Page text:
"Were you following me?" John scowls at him. "No, wait, don't answer that. What the hell do you mean by disappearing for months without telling anyone?"
Rob comes in then with two steaming mugs of tea and hands them to Polly and John. Only after they're holding the hot liquid securely does he run over to Adam and hug him fiercely. Adam looks bemused, possibly at the fact that Rob’s now as tall as Vicky.
"Will someone please tell me what is going on?" Vicky is trying to keep her voice calm, she really is, but she is sleepy and chilled and very close to having had quite enough.
"Wait, wait, not without me. Sit down," says Rob, and goes back into the kitchen. When Adam and Vicky are settled in the big armchairs with their own cups of tea, Rob sits on the floor at Polly's feet and says, "Okay, now you can tell us."
"Thanks." Adam smiles briefly. "I'm really glad to see you again, Rob. All of you." His gaze comes up to take in John and Polly and, finally, Vicky.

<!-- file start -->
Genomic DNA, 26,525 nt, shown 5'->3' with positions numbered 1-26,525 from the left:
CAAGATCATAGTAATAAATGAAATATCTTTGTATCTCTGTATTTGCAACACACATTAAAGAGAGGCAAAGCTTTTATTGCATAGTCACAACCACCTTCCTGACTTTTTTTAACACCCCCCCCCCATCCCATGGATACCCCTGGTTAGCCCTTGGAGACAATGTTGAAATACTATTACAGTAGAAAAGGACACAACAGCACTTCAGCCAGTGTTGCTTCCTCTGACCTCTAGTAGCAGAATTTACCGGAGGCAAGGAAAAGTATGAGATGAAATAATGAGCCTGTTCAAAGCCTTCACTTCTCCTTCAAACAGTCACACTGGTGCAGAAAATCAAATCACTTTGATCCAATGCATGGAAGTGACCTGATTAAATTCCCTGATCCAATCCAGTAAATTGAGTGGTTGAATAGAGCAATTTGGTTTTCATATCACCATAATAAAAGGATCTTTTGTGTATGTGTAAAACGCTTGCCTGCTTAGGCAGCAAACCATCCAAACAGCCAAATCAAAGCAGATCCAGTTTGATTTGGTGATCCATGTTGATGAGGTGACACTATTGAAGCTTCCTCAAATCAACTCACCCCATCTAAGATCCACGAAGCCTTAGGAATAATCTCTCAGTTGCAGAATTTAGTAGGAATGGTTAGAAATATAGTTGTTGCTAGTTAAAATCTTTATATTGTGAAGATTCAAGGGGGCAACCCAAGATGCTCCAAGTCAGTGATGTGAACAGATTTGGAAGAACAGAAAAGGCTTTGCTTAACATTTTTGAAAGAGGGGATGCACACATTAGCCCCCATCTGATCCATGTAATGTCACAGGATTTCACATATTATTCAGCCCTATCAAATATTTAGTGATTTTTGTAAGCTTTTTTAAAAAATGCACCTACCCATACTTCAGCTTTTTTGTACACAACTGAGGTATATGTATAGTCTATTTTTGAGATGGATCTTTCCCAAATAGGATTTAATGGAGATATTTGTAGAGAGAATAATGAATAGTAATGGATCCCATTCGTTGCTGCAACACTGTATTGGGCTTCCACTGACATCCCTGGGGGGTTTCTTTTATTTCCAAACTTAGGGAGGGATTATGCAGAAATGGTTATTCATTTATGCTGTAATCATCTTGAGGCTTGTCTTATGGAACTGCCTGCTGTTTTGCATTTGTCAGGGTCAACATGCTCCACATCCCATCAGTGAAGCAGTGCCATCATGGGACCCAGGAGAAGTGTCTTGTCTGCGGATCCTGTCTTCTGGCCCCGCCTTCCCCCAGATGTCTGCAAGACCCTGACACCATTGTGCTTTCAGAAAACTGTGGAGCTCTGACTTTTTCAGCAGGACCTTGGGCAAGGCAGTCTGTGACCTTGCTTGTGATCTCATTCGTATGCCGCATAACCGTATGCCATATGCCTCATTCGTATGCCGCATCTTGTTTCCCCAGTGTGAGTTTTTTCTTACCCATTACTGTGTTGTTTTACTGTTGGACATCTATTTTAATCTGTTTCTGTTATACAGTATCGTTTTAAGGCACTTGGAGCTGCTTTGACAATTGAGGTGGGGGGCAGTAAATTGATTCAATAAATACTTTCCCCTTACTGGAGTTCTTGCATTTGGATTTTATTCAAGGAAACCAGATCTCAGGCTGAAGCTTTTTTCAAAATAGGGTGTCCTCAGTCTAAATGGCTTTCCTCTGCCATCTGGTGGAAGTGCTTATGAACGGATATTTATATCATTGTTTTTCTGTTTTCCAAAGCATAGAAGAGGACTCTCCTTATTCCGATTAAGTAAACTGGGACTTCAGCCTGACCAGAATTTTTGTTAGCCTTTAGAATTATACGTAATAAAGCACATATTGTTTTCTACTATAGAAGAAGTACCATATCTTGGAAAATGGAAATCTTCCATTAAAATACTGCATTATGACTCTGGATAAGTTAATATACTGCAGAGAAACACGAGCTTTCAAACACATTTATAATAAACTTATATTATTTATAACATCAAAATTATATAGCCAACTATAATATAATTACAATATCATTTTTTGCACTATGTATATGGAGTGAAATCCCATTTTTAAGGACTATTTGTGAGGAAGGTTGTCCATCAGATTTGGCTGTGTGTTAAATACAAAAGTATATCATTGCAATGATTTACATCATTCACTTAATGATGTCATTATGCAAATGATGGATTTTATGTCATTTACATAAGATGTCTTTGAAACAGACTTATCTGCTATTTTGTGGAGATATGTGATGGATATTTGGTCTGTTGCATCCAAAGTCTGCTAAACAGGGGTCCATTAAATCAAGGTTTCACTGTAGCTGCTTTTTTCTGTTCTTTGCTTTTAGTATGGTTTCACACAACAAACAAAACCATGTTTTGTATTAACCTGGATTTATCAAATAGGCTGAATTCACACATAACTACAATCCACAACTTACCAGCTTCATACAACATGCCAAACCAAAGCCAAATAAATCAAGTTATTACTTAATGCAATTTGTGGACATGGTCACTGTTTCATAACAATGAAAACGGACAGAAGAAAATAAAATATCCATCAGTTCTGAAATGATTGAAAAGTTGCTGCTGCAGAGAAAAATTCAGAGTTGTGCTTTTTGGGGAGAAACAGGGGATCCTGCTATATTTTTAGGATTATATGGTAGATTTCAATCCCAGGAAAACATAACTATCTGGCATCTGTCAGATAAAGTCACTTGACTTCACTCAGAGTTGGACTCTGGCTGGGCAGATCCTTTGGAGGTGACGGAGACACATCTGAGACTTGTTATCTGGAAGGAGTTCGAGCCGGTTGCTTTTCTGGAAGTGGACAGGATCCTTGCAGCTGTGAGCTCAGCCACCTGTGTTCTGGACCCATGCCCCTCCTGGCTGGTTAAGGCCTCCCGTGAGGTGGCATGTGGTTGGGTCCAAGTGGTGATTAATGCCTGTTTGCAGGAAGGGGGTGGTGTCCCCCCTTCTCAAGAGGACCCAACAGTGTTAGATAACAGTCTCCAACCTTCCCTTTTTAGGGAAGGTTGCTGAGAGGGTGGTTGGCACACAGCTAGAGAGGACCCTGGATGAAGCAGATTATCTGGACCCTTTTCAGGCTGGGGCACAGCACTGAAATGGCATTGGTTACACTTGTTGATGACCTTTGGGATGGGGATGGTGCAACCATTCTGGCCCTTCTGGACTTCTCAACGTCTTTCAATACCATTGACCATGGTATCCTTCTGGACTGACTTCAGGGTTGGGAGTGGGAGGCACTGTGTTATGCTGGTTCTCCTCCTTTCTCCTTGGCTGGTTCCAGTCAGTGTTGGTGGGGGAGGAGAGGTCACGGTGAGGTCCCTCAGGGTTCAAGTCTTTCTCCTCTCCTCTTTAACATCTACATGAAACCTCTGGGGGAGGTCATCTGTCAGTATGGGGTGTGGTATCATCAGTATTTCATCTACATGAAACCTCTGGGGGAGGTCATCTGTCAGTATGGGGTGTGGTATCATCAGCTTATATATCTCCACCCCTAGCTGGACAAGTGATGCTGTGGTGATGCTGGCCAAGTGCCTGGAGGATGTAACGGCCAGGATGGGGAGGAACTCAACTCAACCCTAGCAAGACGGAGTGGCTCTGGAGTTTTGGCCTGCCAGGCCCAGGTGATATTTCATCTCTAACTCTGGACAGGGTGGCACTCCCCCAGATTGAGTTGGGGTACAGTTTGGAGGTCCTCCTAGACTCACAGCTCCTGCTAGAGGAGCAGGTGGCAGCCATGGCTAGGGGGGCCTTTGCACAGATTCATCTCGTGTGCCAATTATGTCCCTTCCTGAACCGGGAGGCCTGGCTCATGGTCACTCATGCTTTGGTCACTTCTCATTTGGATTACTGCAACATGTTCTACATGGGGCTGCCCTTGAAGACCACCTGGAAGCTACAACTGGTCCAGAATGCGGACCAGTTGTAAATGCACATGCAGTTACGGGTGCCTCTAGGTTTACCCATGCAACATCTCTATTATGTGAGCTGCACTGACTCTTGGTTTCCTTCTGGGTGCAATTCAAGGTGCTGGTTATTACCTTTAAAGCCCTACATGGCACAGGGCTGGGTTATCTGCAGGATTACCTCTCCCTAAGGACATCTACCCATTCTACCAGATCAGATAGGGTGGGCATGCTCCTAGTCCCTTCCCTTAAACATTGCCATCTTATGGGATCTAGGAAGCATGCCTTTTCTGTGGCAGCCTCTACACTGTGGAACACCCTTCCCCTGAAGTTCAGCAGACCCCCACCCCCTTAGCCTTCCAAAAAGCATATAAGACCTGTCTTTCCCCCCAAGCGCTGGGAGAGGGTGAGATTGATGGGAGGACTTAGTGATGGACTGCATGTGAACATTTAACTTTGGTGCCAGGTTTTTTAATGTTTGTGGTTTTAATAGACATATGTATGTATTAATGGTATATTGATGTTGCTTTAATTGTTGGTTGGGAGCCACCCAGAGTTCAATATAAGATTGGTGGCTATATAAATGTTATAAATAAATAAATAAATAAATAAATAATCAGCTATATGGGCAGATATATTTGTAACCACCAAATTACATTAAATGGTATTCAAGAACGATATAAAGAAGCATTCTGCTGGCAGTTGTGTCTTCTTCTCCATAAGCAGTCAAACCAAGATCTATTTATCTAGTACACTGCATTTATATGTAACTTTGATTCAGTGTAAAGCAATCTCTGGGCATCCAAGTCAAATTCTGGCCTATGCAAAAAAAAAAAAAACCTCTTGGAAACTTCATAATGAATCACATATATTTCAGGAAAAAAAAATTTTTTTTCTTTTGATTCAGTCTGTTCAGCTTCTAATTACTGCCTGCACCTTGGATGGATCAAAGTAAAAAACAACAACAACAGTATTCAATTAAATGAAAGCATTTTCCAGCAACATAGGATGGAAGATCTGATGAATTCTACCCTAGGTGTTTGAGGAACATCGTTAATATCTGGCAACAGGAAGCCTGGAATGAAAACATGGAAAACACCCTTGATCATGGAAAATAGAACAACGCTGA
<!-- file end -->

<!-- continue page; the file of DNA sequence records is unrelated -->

"Six months ago," Adam begins, still looking at Vicky, "you told me you had started dreaming of a girl with red hair. At first, I didn't think anything about it. Or, I guess I thought you had read a book about a redhead or something. Something ordinary like that."
"It's my fault." Polly's voice is very quiet. She's pale, paler than even a redhead would normally be, but her eyes look more alert. "I was trying to find Adam. And I kept getting lost."
"Which is why you should have come to me first."
Vicky looks up quickly at the sound of the voice in the doorway. She hadn't heard the doorbell, hadn't heard anyone coming up the stairs. But then, of course, she wouldn't.